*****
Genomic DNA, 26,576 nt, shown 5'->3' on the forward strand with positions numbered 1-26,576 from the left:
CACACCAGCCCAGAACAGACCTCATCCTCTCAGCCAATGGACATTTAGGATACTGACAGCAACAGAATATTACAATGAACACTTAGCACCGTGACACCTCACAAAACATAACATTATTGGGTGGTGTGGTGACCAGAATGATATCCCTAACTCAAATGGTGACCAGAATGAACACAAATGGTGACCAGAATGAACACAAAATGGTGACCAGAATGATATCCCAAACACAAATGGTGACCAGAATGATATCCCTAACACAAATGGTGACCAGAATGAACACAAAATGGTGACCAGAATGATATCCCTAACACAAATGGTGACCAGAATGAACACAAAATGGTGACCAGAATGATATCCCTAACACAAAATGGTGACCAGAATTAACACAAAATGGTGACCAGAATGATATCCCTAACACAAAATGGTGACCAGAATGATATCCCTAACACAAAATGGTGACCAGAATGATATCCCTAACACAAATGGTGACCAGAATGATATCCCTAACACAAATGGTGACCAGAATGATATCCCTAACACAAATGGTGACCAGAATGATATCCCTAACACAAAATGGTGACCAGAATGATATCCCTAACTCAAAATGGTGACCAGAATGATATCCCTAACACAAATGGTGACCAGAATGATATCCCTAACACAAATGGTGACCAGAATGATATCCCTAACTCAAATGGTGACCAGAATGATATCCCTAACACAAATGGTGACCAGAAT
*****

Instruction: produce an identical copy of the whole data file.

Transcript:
Genomic DNA, 26,576 nt, shown 5'->3' on the forward strand with positions numbered 1-26,576 from the left:
CACACCAGCCCAGAACAGACCTCATCCTCTCAGCCAATGGACATTTAGGATACTGACAGCAACAGAATATTACAATGAACACTTAGCACCGTGACACCTCACAAAACATAACATTATTGGGTGGTGTGGTGACCAGAATGATATCCCTAACTCAAATGGTGACCAGAATGAACACAAATGGTGACCAGAATGAACACAAAATGGTGACCAGAATGATATCCCAAACACAAATGGTGACCAGAATGATATCCCTAACACAAATGGTGACCAGAATGAACACAAAATGGTGACCAGAATGATATCCCTAACACAAATGGTGACCAGAATGAACACAAAATGGTGACCAGAATGATATCCCTAACACAAAATGGTGACCAGAATTAACACAAAATGGTGACCAGAATGATATCCCTAACACAAAATGGTGACCAGAATGATATCCCTAACACAAAATGGTGACCAGAATGATATCCCTAACACAAATGGTGACCAGAATGATATCCCTAACACAAATGGTGACCAGAATGATATCCCTAACACAAATGGTGACCAGAATGATATCCCTAACACAAAATGGTGACCAGAATGATATCCCTAACTCAAAATGGTGACCAGAATGATATCCCTAACACAAATGGTGACCAGAATGATATCCCTAACACAAATGGTGACCAGAATGATATCCCTAACTCAAATGGTGACCAGAATGATATCCCTAACACAAATGGTGACCAGAAT